Wednesday, June 14, 2017

Menswear of the Lombards

Paul the Deacon, from a period MS  Artist unknown
 MS from Laurentian Library, Plut.65.35, fol 34r
(Wikimedia Commons)
As I previously posted, I recently learned of, and obtained, an ePub copy of the following book:
Gordino, Yuri. Menswear of the Lombards. Reflections in the light of archeology, iconography and written sources. (Bookstone, Dec. 25, 2016).
The Lombards were a Germanic people who conquered and ruled substantial portions of Italy between the mid-sixth and late eighth centuries CE.

My only regret is that I do not have a printed, paper copy of this book instead of an electronic copy. The book is lavishly illustrated, mostly with photographs of reproduction fabric, weapons, accessories, and clothing from the Lombard culture between roughly 550 CE and 770 CE that are based upon the research in the book.  Many of the illustrations show reproductions in lovely, primary colors that look as though they were made with period-available dyes. Despite the book's title, some of the photographs show women in period Lombard clothing, as well as men.  It would be wonderful to see those images as color photographs printed on good paper. 

The book is so beautifully illustrated that it is difficult to focus on the text.  It would be wrong to consider either text or illustrations in isolation, however, because examination of period art forms a critical element of Mr. Gordino's conclusions.  According to Mr. Gordino, information about Lombard clothing has to be derived from multiple sources, including "archaeological data, written sources and iconographic evidence" since surviving items of clothing from the region are nonexistent and only small textile scraps have been recovered from archaeological sites.  Consequently, a number of sketches based upon the most important pieces of period art appear in the book as illustrations, highlighted to demonstrate information about particular garment types. The text also discusses clothing information from Paul the Deacon's history of the Lombards, which is a major source of information about the Lombards in general (see the image in the photograph above).  In addition, the author has reviewed the available evidence in light of what is known of other Germanic people's clothing during the period of the Lombards' rule, though little explicit discussion appears on this point.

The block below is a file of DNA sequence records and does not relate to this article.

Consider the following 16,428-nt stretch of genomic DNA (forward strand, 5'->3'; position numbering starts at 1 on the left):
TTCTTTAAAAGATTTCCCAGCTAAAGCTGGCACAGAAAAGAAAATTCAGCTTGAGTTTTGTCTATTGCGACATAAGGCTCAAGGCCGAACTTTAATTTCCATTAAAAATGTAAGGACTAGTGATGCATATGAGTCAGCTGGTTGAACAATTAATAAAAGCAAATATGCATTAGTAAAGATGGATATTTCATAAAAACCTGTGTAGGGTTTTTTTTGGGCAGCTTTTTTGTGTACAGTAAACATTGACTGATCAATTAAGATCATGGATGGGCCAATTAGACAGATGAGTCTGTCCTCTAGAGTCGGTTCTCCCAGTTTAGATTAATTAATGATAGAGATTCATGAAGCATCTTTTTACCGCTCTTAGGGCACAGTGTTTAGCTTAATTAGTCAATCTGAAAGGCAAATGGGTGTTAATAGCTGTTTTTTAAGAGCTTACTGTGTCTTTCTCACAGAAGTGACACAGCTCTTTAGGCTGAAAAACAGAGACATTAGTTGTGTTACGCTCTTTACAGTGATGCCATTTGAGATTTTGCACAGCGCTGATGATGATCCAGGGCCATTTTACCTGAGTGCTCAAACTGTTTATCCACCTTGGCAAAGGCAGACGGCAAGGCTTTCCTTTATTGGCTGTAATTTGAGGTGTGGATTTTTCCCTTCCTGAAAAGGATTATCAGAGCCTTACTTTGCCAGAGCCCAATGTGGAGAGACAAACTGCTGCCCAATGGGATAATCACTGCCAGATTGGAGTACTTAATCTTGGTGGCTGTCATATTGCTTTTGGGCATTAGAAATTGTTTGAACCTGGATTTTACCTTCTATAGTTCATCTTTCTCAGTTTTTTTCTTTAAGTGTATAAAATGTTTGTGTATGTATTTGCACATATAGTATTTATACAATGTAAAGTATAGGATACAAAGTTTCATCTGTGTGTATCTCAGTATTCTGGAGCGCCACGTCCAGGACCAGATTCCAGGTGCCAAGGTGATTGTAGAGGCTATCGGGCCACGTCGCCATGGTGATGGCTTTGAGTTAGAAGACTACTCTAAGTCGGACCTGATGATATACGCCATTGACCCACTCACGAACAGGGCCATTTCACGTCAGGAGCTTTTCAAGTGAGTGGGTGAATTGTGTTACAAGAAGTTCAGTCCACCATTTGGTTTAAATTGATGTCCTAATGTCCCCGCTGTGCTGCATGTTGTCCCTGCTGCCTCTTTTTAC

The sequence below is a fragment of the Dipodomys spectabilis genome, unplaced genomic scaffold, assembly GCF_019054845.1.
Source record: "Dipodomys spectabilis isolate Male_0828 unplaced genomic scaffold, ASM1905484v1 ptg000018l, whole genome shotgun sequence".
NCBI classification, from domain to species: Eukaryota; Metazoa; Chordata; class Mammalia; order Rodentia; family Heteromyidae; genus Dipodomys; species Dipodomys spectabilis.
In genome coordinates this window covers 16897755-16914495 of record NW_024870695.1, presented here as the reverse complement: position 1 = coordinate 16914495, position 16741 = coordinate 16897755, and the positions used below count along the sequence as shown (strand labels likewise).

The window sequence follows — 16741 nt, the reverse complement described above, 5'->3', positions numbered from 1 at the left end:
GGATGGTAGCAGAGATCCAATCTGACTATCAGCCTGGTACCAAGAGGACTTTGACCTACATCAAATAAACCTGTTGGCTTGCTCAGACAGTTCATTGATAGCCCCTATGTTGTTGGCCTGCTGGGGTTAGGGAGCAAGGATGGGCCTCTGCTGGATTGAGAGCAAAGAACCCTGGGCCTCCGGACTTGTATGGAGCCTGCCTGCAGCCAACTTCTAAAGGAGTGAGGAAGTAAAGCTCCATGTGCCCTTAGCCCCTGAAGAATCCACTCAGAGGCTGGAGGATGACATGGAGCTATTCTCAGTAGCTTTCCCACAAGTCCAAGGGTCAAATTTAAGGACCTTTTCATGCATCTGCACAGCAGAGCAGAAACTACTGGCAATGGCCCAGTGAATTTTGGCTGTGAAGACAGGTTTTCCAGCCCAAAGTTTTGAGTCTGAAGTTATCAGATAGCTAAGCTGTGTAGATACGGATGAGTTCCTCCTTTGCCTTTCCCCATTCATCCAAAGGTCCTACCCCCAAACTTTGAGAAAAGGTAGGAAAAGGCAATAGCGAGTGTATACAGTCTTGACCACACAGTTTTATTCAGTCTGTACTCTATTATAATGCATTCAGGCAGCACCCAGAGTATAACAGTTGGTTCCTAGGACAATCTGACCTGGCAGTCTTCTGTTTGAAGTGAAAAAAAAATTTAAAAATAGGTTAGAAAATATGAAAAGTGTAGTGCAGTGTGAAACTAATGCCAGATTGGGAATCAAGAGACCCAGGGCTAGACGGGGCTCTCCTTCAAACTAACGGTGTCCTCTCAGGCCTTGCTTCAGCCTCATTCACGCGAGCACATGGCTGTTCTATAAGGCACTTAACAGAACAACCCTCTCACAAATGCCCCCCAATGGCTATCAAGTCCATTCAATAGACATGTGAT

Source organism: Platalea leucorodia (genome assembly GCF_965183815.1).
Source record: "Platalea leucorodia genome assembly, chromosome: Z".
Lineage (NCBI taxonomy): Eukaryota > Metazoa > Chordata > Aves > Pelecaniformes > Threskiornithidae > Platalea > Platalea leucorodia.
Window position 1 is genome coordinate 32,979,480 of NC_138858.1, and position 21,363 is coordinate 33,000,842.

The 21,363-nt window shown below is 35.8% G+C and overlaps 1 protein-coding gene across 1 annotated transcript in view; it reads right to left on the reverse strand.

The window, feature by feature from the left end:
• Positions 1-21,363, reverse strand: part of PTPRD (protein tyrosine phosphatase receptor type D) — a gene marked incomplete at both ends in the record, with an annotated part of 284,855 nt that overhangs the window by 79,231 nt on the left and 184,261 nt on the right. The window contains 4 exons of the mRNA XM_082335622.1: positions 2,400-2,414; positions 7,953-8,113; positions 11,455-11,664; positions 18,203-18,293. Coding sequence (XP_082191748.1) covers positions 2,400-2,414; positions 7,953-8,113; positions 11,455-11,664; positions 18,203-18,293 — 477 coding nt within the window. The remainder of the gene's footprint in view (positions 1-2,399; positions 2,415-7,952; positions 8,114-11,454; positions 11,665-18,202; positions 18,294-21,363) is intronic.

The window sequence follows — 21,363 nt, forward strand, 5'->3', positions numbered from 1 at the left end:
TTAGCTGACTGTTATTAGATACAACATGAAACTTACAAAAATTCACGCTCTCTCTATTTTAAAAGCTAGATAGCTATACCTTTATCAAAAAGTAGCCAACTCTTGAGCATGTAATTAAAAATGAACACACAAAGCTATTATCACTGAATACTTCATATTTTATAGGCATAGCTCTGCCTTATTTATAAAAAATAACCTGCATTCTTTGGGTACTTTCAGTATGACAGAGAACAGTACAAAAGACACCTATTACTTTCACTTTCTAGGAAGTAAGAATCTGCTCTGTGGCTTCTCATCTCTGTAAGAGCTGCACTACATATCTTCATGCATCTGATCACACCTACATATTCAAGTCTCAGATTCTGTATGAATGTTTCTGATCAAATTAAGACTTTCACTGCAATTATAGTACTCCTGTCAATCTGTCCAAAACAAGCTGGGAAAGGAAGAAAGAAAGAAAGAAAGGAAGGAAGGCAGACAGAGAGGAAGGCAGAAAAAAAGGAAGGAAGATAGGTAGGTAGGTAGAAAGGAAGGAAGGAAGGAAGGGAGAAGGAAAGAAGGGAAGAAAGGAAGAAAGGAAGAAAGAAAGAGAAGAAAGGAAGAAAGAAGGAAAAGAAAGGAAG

For those who are familiar with the known information about contemporary Germanic races associated with other parts of Europe, the book's conclusions will not be surprising.  They include the following:
  • Lombard men typically wore undershirts and drawers made from linen.  The drawers were made with a drawstring with legs extending to just above the knee, like the underbreeches that appear in the art of the later Middle Ages in northern Europe.
  • The most commonly found weaves are tabby, herringbone twill, diamond twill, and repp. Higher status men tended to wear the diamond and herringbone twill weaves, which were dyed in bright colors.
  • There is some evidence for trousers as outerwear, decorated with a broad ornamental band at the hem.
  • There is also evidence that other men wore leg wrappings, as did the Anglo-Saxons and various northern European peoples.
  • Outer tunics were long-sleeved and A-shaped.  They came to about the knee and were decorated with broad bands of contrasting cloth, either in a straight line from shoulder to shoulder (including the neck area) or with a broad band from shoulder to shoulder and a perpendicular band starting from the neck and running down the middle of the torso to about the waist level.  
  • The outfit was completed with a short (no longer than to the hem of the tunic) cloak, fastened with a brooch on the right shoulder, with the opening exposing the right side of the body.  
  • There is evidence for two different types of hat:  a pillbox style, and a felted hat shaped like an inverted modern flowerpot with a small brim.  
  • There is also evidence that low, slipper-like shoes were worn by Lombard men.
The book concludes with an essay on the type of sword belt of which evidence is most often found in Lombard graves.  

Menswear of the Lombards has a few drawbacks.  It is short, especially given the breadth of subject matter covered. Possibly in consequence, long descriptions of the evidence or of the analysis leading to the author's conclusions do not appear.  In addition, the book is written in English, which judging from the grammatical constructions used does not appear to be the author's primary language.  Thus, it's important to read the text slowly at first, making frequent reference to the illustrations based upon the period art evidence in order to absorb the author's meaning.  There is a significant bibliography, but note that many of the sources listed are written in Italian.

In conclusion, Menswear of the Lombards is well-worth its modest EPub price for costumers and other amateur scholars interested in the region and period, though it is far from the final word about Lombard costume.

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